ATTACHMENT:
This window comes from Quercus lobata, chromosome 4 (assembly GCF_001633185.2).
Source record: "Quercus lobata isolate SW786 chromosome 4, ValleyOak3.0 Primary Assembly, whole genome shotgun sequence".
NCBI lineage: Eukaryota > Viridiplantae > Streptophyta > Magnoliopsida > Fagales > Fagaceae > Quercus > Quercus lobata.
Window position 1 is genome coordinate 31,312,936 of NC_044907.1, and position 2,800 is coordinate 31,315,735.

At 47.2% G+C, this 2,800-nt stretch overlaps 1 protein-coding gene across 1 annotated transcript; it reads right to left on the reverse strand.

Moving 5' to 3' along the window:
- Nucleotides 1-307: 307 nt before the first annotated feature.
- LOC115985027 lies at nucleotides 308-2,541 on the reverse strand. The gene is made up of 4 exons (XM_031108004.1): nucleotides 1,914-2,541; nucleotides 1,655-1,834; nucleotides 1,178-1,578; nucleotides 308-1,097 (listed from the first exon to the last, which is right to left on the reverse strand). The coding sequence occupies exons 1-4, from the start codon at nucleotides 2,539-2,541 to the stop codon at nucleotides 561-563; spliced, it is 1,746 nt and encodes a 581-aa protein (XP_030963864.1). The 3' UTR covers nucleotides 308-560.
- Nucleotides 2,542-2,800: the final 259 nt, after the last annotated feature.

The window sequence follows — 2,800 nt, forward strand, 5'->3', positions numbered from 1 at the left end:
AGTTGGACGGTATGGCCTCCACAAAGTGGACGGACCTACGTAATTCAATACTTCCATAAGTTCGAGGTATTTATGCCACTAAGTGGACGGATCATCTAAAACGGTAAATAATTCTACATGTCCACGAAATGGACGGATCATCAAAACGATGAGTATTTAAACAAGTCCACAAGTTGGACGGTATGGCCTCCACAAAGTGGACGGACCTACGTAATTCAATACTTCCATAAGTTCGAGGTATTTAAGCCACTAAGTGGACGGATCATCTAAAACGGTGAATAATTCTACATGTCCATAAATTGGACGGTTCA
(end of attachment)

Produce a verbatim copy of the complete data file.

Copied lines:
This window comes from Quercus lobata, chromosome 4 (assembly GCF_001633185.2).
Source record: "Quercus lobata isolate SW786 chromosome 4, ValleyOak3.0 Primary Assembly, whole genome shotgun sequence".
NCBI lineage: Eukaryota > Viridiplantae > Streptophyta > Magnoliopsida > Fagales > Fagaceae > Quercus > Quercus lobata.
Window position 1 is genome coordinate 31,312,936 of NC_044907.1, and position 2,800 is coordinate 31,315,735.

At 47.2% G+C, this 2,800-nt stretch overlaps 1 protein-coding gene across 1 annotated transcript; it reads right to left on the reverse strand.

Moving 5' to 3' along the window:
- Nucleotides 1-307: 307 nt before the first annotated feature.
- LOC115985027 lies at nucleotides 308-2,541 on the reverse strand. The gene is made up of 4 exons (XM_031108004.1): nucleotides 1,914-2,541; nucleotides 1,655-1,834; nucleotides 1,178-1,578; nucleotides 308-1,097 (listed from the first exon to the last, which is right to left on the reverse strand). The coding sequence occupies exons 1-4, from the start codon at nucleotides 2,539-2,541 to the stop codon at nucleotides 561-563; spliced, it is 1,746 nt and encodes a 581-aa protein (XP_030963864.1). The 3' UTR covers nucleotides 308-560.
- Nucleotides 2,542-2,800: the final 259 nt, after the last annotated feature.

The window sequence follows — 2,800 nt, forward strand, 5'->3', positions numbered from 1 at the left end:
AGTTGGACGGTATGGCCTCCACAAAGTGGACGGACCTACGTAATTCAATACTTCCATAAGTTCGAGGTATTTATGCCACTAAGTGGACGGATCATCTAAAACGGTAAATAATTCTACATGTCCACGAAATGGACGGATCATCAAAACGATGAGTATTTAAACAAGTCCACAAGTTGGACGGTATGGCCTCCACAAAGTGGACGGACCTACGTAATTCAATACTTCCATAAGTTCGAGGTATTTAAGCCACTAAGTGGACGGATCATCTAAAACGGTGAATAATTCTACATGTCCATAAATTGGACGGTTCA